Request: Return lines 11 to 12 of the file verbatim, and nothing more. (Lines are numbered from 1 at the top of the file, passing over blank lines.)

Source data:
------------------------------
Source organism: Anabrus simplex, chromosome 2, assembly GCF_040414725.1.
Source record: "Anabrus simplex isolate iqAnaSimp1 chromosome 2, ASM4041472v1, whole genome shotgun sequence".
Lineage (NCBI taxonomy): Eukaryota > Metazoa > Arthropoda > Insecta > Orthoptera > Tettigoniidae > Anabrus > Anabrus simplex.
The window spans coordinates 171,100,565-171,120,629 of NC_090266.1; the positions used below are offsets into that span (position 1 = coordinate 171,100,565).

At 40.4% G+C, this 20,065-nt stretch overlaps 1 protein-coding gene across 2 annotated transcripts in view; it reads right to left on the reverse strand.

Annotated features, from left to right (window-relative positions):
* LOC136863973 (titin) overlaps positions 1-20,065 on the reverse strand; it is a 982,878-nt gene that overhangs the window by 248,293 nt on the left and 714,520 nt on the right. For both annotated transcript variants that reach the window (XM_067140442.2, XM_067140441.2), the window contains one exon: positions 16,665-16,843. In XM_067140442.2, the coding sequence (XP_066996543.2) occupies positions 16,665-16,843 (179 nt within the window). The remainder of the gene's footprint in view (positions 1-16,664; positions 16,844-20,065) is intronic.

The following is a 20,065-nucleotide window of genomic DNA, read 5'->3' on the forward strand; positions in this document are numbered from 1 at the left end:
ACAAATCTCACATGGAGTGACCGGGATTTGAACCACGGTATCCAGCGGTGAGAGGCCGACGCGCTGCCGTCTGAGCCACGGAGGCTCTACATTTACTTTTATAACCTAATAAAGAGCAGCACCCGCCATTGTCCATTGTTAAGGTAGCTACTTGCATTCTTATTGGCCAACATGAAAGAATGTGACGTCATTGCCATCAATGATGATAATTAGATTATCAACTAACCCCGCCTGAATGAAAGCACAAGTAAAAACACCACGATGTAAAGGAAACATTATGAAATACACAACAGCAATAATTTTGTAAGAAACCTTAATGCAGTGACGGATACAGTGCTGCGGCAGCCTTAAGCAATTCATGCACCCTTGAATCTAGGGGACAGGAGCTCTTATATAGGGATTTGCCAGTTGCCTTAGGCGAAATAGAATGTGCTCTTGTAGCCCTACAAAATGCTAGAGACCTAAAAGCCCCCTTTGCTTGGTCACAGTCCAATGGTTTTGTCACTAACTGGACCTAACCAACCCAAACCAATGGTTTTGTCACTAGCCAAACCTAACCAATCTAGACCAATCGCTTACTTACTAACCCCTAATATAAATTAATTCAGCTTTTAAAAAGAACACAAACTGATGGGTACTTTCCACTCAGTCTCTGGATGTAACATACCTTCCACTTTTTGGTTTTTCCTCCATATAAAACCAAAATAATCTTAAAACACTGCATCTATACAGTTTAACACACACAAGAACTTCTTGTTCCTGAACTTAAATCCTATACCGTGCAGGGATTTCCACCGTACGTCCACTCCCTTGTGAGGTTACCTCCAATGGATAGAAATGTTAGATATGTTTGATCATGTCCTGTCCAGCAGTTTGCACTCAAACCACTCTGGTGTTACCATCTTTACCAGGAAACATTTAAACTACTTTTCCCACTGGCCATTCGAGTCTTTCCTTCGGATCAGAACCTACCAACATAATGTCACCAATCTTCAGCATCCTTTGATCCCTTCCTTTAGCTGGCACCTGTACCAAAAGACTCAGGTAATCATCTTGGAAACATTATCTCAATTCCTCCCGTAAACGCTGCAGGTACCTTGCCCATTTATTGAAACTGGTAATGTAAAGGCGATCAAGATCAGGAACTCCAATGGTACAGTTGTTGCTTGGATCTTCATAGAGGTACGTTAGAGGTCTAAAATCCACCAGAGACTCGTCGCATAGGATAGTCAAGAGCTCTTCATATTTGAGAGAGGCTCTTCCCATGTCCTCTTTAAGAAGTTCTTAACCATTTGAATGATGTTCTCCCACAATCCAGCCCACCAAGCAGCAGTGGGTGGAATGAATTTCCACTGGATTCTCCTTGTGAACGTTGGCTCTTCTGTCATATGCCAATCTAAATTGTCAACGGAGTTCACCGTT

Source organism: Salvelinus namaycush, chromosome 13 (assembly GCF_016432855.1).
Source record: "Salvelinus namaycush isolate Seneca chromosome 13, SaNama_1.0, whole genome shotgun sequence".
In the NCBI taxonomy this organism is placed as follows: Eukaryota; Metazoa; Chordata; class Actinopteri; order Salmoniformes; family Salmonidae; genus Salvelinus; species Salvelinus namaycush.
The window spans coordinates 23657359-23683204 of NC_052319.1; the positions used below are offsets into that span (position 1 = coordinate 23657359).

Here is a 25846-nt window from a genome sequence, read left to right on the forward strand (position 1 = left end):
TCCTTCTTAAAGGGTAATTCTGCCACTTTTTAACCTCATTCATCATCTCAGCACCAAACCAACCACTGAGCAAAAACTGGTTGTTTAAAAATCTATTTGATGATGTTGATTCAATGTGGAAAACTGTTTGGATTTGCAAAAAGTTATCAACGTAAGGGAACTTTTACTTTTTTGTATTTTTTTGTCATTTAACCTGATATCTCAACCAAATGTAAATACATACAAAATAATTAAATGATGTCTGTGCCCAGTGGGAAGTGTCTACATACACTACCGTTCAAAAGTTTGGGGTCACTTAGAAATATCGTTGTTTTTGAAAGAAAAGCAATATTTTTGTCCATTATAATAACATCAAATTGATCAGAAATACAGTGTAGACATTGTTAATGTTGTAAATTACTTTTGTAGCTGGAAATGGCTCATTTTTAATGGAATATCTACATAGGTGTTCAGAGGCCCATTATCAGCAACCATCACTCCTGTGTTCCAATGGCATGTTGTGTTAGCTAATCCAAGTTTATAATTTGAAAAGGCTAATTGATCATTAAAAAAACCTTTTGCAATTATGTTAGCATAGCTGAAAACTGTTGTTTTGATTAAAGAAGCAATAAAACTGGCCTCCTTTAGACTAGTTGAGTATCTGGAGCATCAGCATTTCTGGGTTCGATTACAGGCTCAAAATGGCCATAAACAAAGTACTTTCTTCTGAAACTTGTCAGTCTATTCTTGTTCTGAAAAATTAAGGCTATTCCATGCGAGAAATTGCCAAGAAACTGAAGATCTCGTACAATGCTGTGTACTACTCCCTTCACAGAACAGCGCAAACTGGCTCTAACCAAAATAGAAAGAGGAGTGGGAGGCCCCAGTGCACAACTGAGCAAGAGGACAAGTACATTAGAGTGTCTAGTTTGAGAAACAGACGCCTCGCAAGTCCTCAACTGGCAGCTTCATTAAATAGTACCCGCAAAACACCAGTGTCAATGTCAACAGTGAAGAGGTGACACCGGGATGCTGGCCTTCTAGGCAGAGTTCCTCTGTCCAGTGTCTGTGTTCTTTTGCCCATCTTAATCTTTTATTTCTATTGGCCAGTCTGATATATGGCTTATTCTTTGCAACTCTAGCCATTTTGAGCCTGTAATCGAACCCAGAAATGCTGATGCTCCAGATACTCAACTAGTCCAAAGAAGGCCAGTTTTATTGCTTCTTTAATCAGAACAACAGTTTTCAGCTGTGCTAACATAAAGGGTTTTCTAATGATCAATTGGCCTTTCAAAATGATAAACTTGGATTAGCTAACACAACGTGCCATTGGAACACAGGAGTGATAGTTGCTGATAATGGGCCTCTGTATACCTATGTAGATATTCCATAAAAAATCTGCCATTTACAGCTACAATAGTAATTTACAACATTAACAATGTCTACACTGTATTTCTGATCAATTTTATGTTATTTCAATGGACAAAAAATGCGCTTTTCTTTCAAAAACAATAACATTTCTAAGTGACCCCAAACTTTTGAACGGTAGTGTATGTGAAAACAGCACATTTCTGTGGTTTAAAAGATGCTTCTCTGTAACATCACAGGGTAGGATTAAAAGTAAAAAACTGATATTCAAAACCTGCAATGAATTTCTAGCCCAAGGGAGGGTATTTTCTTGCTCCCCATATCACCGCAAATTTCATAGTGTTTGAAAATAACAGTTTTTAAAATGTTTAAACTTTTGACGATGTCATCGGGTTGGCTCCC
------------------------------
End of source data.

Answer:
Source record: "Salvelinus namaycush isolate Seneca chromosome 13, SaNama_1.0, whole genome shotgun sequence".
In the NCBI taxonomy this organism is placed as follows: Eukaryota; Metazoa; Chordata; class Actinopteri; order Salmoniformes; family Salmonidae; genus Salvelinus; species Salvelinus namaycush.